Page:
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Pet Ownership Increases Risk of Contracting Lyme Disease

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Pet ownership increases human risk of encountering ticks
 
Abstract
 
We examined whether pet ownership increased the risk for tick encounters and tickborne disease among residents of three Lyme disease-endemic states as a nested cohort within a randomized controlled trial.
 
Information about pet ownership, use of tick control for pets, property characteristics, tick encounters and human tickborne disease were captured through surveys, and associations were assessed using univariate and multivariable analyses.
 
Pet-owning households had 1.83 times the risk (95% CI = 1.53, 2.20) of finding ticks crawling on and 1.49 times the risk (95% CI = 1.20, 1.84) of finding ticks attached to household members compared to households without pets. T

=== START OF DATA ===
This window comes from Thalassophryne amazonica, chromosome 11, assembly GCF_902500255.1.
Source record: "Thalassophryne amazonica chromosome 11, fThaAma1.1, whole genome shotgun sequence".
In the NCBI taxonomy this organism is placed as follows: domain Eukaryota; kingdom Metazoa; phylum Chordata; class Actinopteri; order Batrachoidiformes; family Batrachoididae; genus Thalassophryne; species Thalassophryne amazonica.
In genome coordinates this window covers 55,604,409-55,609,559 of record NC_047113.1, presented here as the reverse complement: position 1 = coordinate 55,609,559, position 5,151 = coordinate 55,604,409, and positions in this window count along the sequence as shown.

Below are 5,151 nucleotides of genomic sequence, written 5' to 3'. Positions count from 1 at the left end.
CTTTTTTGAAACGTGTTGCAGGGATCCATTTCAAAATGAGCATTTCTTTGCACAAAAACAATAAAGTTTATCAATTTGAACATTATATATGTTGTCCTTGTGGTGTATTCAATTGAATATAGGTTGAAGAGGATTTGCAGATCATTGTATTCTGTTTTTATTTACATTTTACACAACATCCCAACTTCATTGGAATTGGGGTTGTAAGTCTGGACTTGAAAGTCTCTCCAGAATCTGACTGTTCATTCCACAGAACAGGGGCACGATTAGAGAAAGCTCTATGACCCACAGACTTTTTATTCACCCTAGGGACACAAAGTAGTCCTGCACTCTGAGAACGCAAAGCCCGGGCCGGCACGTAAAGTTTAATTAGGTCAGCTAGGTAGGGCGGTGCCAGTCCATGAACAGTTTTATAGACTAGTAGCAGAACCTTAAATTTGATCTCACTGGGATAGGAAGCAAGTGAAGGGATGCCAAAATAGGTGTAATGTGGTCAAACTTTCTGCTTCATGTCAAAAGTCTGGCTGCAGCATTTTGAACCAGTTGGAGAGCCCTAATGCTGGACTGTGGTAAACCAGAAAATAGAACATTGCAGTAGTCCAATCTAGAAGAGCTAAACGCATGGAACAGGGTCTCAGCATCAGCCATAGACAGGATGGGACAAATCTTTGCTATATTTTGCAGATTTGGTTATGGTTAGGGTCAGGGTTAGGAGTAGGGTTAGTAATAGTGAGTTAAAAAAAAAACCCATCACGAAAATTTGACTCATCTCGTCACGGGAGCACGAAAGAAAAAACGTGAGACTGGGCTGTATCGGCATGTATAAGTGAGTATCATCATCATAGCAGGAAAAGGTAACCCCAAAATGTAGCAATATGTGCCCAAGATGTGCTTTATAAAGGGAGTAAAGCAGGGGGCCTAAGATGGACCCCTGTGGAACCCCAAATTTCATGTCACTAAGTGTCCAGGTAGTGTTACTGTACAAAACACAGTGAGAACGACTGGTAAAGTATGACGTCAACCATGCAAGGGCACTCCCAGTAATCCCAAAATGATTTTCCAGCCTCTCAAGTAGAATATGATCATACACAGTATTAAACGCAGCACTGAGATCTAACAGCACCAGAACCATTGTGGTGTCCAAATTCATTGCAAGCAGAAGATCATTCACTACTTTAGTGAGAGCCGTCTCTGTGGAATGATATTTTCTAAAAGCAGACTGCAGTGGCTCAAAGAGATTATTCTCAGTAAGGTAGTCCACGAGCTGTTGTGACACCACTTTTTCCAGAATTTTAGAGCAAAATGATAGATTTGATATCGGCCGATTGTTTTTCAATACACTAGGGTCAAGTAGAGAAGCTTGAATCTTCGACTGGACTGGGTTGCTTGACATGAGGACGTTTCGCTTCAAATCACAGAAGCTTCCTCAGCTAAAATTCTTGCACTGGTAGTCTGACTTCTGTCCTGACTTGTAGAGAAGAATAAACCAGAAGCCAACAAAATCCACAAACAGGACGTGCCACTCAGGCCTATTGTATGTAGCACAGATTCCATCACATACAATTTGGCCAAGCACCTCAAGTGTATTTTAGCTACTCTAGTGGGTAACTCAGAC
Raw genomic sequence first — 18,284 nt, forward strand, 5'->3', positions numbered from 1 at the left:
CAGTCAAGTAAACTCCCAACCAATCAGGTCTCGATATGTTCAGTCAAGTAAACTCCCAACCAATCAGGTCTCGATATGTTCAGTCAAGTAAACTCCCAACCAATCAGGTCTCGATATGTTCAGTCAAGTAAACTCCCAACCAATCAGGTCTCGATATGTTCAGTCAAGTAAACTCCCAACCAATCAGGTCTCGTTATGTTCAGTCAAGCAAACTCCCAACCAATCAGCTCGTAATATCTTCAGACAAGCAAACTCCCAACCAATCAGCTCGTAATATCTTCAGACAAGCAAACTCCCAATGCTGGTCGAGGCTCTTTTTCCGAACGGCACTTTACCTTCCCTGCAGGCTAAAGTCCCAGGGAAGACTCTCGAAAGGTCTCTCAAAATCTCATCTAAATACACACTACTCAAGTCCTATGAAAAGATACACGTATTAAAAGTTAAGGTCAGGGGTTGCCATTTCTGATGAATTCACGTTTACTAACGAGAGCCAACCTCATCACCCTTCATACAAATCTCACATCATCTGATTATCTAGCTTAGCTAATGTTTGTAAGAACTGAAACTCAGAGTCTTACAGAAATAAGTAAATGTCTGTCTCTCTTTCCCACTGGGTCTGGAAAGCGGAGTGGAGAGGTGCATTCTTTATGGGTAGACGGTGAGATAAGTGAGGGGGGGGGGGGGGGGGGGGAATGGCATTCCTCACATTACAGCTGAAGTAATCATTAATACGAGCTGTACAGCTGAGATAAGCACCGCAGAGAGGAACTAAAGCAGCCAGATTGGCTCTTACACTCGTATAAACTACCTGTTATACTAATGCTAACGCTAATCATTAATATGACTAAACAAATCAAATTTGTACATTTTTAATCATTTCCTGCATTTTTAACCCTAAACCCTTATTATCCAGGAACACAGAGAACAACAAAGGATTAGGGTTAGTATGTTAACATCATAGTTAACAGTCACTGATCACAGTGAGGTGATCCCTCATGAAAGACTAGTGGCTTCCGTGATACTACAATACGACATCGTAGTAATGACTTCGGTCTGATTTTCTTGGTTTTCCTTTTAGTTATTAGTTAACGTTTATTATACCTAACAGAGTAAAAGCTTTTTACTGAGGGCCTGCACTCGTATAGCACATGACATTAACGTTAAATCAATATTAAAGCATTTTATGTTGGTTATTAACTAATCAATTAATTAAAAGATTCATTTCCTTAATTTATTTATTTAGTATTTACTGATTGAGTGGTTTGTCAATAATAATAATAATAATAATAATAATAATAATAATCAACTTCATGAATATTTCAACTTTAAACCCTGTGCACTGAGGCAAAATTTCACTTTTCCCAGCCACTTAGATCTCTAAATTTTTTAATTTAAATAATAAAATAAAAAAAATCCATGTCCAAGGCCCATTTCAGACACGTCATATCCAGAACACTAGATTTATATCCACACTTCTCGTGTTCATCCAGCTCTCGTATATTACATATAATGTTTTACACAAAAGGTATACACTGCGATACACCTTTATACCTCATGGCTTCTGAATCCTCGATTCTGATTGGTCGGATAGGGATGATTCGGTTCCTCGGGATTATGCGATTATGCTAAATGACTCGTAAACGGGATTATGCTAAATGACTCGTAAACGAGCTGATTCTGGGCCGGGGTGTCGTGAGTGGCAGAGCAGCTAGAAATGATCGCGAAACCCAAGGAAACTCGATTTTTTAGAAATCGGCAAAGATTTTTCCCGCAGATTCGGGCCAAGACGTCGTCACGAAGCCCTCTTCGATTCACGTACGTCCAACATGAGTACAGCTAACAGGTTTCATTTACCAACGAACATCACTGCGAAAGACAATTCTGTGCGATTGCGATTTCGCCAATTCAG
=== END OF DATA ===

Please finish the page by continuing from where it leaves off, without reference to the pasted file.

his large evaluation of pet ownership, human tick encounters and tickborne diseases shows that pet owners, whether of cats or dogs, are at increased risk of encountering ticks and suggests that pet owners are at an increased risk of developing tickborne disease.
 
Pet owners should be made aware of this risk and be reminded to conduct daily tick checks of all household members, including the pets, and to consult their veterinarian regarding effective tick control products.
 
© 2017 Blackwell Verlag GmbH.
 
Source:  By Jones EH1, Hinckley AF2, Hook SA2, Meek JI3, Backenson B4, Kugeler KJ2, Feldman KA1. Pet ownership increases human risk of encountering ticks. Zoonoses Public Health. 2017 Jun 19. doi: 10.1111/zph.12369. [Epub ahead of print]
 

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